Gary Paulsen: Lawn Boy

I am currently taking a course on library services for young adults in which I have been asked to review 10 books, so I have decided to post my reviews here too. This is my second review. (You can read other book reviews that I have done here if you really want to.) This book will probably appeal to kids between the ages of 9 and 12. Themes include math, family values, summer jobs, and investing. The genre is humour.

The (nameless?) narrator of this story has just started his summer holidays when his eccentric grandmother gives him an old lawnmower for his 12th birthday. He is not initially impressed with the gift, but decides to take it out for a spin on his family’s lawn. The neighbours notice this activity and are quick to try to employ the boy to cut their lawns too, as the guy who usually does their lawns got up to no good (ran off with someone’s wife!) and now the neighbours don’t trust him. The boy takes the first job, thinking that he will be able to use the money he makes to replace the broken inner tube on his bicycle, but soon he finds himself with a full-time job six days a week and more money than he ever dreamed of earning. With the help of a hippie stockbroker, he starts investing his money and expanding his business. By the end of the summer, it will be interesting to see how much the boy has earned — and learned.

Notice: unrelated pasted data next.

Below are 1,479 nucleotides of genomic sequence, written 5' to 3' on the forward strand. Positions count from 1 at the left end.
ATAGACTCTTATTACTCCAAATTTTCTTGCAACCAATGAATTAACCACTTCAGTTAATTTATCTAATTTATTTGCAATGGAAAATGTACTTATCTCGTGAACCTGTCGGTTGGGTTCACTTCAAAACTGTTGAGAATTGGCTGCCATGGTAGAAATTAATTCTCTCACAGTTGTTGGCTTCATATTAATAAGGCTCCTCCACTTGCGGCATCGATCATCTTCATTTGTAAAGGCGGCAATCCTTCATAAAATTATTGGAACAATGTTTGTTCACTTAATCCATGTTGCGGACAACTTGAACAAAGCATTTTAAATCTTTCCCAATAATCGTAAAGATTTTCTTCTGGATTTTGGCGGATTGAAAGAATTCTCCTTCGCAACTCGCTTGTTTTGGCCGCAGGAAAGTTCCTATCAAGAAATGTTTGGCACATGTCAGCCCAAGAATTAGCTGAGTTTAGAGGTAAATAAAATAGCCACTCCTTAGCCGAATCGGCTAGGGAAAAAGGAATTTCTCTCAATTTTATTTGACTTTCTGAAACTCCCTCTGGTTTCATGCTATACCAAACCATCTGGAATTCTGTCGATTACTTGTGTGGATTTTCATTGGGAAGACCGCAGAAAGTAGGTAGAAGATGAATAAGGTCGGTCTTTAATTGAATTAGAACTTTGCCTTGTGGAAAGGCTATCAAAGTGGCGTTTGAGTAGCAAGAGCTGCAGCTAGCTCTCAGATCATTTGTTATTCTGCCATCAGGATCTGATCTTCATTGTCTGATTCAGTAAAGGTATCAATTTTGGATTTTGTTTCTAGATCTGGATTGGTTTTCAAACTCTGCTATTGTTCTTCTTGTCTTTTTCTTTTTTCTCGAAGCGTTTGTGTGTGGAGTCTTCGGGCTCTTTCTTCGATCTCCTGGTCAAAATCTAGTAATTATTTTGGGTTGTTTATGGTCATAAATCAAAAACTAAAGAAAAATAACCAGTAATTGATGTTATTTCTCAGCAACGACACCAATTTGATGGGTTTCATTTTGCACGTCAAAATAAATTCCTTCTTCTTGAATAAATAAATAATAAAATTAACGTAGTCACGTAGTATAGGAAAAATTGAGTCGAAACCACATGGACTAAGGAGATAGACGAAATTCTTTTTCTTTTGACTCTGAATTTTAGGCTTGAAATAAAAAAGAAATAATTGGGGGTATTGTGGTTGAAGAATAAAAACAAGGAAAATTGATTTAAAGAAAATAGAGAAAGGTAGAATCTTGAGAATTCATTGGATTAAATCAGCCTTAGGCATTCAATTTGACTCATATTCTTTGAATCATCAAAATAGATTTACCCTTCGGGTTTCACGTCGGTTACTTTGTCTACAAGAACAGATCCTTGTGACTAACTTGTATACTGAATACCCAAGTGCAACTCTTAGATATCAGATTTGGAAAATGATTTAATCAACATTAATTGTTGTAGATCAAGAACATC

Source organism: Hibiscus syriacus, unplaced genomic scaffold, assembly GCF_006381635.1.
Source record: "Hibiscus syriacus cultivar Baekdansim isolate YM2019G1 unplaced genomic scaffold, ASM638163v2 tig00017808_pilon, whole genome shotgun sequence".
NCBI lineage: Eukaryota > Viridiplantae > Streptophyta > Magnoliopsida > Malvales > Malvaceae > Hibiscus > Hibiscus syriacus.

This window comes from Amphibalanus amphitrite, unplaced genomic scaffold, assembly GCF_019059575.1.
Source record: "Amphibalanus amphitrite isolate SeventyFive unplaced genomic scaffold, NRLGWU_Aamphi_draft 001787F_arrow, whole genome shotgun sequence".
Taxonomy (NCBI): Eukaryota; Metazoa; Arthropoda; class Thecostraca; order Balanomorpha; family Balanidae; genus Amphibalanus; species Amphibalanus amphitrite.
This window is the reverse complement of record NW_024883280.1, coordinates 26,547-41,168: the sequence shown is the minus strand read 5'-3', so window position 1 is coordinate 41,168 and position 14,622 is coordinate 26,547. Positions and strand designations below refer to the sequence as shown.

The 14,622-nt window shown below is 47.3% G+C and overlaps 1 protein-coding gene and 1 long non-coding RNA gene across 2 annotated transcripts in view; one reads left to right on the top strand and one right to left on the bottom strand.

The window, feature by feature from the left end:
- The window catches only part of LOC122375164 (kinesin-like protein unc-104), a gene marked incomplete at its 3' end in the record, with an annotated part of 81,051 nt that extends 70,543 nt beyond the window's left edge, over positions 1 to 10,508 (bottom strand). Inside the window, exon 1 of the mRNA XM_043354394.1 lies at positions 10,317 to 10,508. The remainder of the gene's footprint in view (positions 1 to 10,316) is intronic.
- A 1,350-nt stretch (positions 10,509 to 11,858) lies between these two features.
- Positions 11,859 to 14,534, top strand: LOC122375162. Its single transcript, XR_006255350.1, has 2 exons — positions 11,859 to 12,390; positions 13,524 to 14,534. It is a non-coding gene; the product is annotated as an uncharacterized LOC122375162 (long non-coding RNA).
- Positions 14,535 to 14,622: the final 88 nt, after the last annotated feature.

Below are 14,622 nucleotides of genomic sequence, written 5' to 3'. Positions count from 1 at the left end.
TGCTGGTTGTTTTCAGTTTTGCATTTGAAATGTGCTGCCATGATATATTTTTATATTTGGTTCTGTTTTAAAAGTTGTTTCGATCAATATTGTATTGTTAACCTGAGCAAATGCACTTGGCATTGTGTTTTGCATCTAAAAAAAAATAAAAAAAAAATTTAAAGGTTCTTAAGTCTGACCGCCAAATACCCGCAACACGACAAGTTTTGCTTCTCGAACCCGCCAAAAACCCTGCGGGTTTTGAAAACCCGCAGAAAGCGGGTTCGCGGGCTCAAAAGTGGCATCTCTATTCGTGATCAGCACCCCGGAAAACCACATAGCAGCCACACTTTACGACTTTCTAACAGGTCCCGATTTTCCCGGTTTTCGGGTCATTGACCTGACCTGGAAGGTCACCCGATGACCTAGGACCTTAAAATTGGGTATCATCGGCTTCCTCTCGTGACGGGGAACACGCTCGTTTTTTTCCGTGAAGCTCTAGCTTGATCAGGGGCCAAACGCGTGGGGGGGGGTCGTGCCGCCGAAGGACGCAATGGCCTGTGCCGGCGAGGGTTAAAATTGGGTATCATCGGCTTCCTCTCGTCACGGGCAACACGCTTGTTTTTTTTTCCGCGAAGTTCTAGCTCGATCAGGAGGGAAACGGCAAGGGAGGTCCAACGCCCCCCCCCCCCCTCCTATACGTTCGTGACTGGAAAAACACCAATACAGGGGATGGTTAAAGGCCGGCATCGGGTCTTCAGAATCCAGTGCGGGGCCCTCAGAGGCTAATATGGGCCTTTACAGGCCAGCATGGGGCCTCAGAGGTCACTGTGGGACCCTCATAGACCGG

This is a very lighthearted book written in a way that will appeal to reluctant readers — especially boys. It displays some good family values (the narrator trusts his parents and thinks that they are the smartest people he knows), but it also has a bit of violence, which I don’t personally like to see in a book for young people. I suspect, though, that the violence will appeal to the intended audience — young boys. (And I do admit that I am probably a bit of a prude in this regard. I would prefer not to see any violence at all in books or movies — which I know is an unrealistic expectation.)

What I liked best about this book is that it teaches kids about the concept of investing. I never really developed a good understanding of how investing works until well into my adulthood. I think that this book gives kids a good introduction to the concept of making your money work for you, without actually sitting them down and making them work with formulas and equations. I think it might spark some interest in math, which can only be a good thing.

Even though Amazon lists this book as appropriate for “young adults”, I would say that it is more in the 9-12 year old range.